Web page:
The following post, part of the Tales from Bent Twig Trail series, was originally published in October 2015. It is reposted here to provide context for this Virtual Discovery Station.
This angelic looking wildflower may have shaped our history as a nation. White snakeroot, Ageratina altissima (formally Eupatorium rugosum) is common along the Bent Twig Trail and is in full bloom right now. This perennial wildflower is viewed by most authorities as the likely culprit in the mysterious illness known as milk sickness, which led to the death of Abraham Lincoln’s mother, Nancy Hanks Lincoln on October 5, 1818. Young Abraham was just nine years old at the time of this tragedy; and the Lincoln family lived in the Pigeon Creek settlement of southern Indiana where milk sickness took many lives. It was not known then that cattle and goats feeding on white snakeroot, passed a chemical complex known as trematol through their milk or milk products to those who consumed it. Trematol, a neuro toxin, eventually caused symptoms such as weakness, loss of appetite, stomach ache, vomiting, muscle tremors, coma and often death. According to interpreters at the Abraham Lincoln Birthplace National Historical Park, Nancy Hanks Lincoln was tending to a neighbor, Mrs. Brooner, who was sick with the illness. Apparently Nancy drank some of the milk while at the home of this neighbor, which would explain why none of the others in the Lincoln family contracted milk sickness. I found accounts that over half of the deaths that occurred in Dubois County, Indiana in the early 19th century were from milk sickness. The illness was also noted to occur in Virginia, North Carolina, Tennessee, Ohio, Illinois, and Kentucky. Since the cause of the disease was unknown for decades, the appearance of milk sickness in a community understandably caused great fear and dread. Sometimes whole settlements cleared out, leaving homes and lands abandoned when this illness appeared among the inhabitants.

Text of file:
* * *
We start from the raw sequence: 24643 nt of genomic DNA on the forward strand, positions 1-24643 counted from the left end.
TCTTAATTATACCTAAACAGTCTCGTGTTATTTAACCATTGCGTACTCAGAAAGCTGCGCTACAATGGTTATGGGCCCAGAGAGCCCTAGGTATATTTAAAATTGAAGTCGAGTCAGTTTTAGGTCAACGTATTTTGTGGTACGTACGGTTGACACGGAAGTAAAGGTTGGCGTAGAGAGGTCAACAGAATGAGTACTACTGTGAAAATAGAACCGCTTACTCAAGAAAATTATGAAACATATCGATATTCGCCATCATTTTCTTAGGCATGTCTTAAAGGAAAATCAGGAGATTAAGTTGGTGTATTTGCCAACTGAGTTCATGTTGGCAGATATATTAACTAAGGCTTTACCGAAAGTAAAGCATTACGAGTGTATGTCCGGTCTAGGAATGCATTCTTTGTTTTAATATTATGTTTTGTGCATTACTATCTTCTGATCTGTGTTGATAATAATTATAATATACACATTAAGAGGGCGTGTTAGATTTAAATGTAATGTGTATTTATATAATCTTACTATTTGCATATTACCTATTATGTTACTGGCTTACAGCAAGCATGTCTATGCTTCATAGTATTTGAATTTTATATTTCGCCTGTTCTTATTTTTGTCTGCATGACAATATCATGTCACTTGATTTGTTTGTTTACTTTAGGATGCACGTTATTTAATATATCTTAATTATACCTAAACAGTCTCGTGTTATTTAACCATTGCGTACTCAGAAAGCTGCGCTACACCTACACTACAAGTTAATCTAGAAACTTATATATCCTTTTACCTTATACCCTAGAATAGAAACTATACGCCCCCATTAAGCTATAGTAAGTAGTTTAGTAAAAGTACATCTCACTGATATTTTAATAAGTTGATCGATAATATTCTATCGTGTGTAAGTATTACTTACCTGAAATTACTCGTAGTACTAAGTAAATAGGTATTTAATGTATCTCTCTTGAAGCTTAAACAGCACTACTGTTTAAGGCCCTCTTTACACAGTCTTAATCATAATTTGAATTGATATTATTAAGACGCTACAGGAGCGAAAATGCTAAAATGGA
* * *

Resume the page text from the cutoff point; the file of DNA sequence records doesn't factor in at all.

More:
This tragic and fascinating medical mystery is full of too many twists and turns and dead-ends (some that open again) for the length of this blog. However, there is some discussion among Lincoln scholars as to whether Nancy died of milk sickness or Brucellosis. This website has a lively discussion on that subject. In addition, a few authors in other sources were skeptical of the prevailing conclusion that white snakeroot caused milk sickness. Many of these detractors say that there is considerable confusion caused by white snakeroot sharing several common names with similar white wildflowers of late summer and fall; such as –boneset, throughwort, and white wingstem.
According to a 1963 article published by A.F. Hartman Sr. in the Journal of the American Medical Association, the last cases of milk sickness in humans were reported in 1963. These were among two infants in St. Louis Missouri, both of whom recovered.
It is doubtful that the United States would be the country that it is today, without the strong leadership of our 16th President, Abraham Lincoln. I can’t help but contemplate the sad course our country may have taken had the neighbor offered young Lincoln the tainted milk. When one considers how much of our identity is shaped by our mothers, I wonder how Lincoln’s life, and our country might have been different had the family not suffered the tragic loss of Nancy. We know how one change in life often leads to some roads opening, other roads closing, and some roads leading to paths unforeseeable. In 1818, the autumn when Nancy died, the thunder of cannons and drum beats of the Civil War were decades away.
By all accounts, Nancy Hanks was a loving mother whose death may have not only contributed to changes in the family’s trajectory, but also to a heightened empathy and sensitivity to suffering of others, which may have been at the heart of Abraham Lincoln’s moral courage and wisdom. I wonder, with all the complications and challenges in our present world, what kind of big changes will unfold in the years ahead as the result of actions, or perhaps paths, taken or not.
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